Blogs Car Info Our Show Deals Mechanics Files Vehicle Donation

Tech question: why do intake valves need cams?

I was just sitting here with too much time on my hands, and I thought: why do intake valves need to be cammed: couldn’t a check valve work just as well?

I mean, in the 4-cycle scheme, one only wants flow in the “intake” cycle, and that flow is into the cylinder, in the direction of reduced pressure.

So, you need a valve (a) that allows flow, in one direction only, when pressure in the cylinder is lower than the intake manifold, and to seal at all other times.

Well, that’s a description of a check valve.

This wouldn’t work for exhaust–it needs to seal for the “power” stroke and open for “exhaust”–but I don’t see the obvious reason for cam-actuation of the intake.

There has to be a intake valve as sturdy as an exhaust valve. They’re both put under extreme heat and pressure conditions. So the valves that are operated by a camshaft are check valves.


One of the peculiarities of spark ignition ICE’s (Internal Combustion Engines) is that the intake valves are opened before all the pressure in the cylinder has been dissipated. The reason is that you get more power that way. Yes, the exhaust gases tend to dilute the incoming charge of air, but it is more efficient to do it that way.

The intake is opened against pressure, which means it needs a push to do so. If you were to disconnect the cam for the intake valve, the intake would open extremely late in the cycle and very little air would go into the cylinder.

For years (and maybe still) Detroit Diesel made a 2 stroke diesel with no intake valves or cam for them. It had ports in the cylinder wall that were either open or covered by the piston going up and down. But I did get in a heated discussion with my diesel instructor as to whether technically speaking the piston was the intake valve.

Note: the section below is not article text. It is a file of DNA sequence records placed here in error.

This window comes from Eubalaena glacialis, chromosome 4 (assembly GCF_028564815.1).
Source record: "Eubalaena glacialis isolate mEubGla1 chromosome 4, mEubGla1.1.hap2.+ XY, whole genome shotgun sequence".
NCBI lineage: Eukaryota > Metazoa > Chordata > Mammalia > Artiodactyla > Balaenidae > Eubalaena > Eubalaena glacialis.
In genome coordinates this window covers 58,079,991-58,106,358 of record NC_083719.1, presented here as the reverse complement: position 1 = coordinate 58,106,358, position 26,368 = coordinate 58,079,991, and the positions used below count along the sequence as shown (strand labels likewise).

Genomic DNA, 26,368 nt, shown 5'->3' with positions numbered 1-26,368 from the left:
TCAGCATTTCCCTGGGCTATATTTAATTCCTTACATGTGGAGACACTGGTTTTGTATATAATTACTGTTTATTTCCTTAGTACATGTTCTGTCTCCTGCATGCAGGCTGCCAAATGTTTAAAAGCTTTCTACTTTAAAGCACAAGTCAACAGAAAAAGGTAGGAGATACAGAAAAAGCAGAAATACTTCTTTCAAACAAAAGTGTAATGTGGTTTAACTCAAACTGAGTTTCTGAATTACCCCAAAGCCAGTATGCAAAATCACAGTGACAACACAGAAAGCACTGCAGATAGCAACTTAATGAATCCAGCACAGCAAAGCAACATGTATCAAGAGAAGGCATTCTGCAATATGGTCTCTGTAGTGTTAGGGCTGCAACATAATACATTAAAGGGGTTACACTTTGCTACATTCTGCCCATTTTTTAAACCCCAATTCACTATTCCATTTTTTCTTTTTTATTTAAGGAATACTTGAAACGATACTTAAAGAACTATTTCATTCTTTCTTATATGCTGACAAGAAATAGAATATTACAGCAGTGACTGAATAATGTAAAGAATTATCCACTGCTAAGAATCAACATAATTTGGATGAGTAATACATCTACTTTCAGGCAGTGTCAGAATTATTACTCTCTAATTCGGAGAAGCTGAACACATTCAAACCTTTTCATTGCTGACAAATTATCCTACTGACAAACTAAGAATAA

Yeah, I thought this up when I was watching a vid about “hit and miss” engines–those early 20th century things with the huge flywheels. They had a cammed exhaust (held open during “miss”) and a spring-loaded intake valve.

I guess the most obvious drawback would be that the force on an uncammed intake valve would be limited to somewhat less than atmospheric pressure, times the surface area of the valve. As RPMs increased, I’m guessing this was insufficient.

As capriracer noted, the intake valve is usually opened at the latter part of the exhaust stroke, when there is still pressure in the cylinder. A check valve would not be able to do this, so power, efficiency, and emissions would suffer. There would also be no power at higher RPM’s, if it would even run at higher RPM’s. It could probably be done, but would not be a very efficient design. Nice thought, though.

A couple of more reasons - that kind of valve would only open under vacuum, creating extra pressure drop, limiting the amount of fuel/air mixture that could get in. And these days getting the maximum power while controlling emissions requires precise control of all the valves, something you can’t get with a flapper. I also imagine the whack at closing would be pretty tough on the valve, compared to the controlled closing that happens with a cam.

Older 2 cycle outboard engines have exactly what your are describing. They can get away with it because the fuel/air mix goes through the valve (Reed valve), then the crankcase before entering the cylinder.

That’s the normal setup for all two strokes, outboards, chainsaws, lawn equipment, and (used to be) motorcycles. Lots of power per pound, simple, but high emissions.

It’s more complex than you think…The intake and exhaust manifolds are “tuned” to a certain extent to use rapidly moving columns of air or exhaust gas to help the engine breath…Piston speed varies greatly and so do the pressures measured at the intake and exhaust ports…If a simple “check valve” was used, controlling it properly would be VERY difficult. The pressures acting on it, which vary greatly from idle (closed throttle) to WOT, from low RPM to high RPM would quickly tear this “check valve” apart…Todays most advanced engines use variable valve timing to deal with these problems and produce engines with an amazingly broad power band…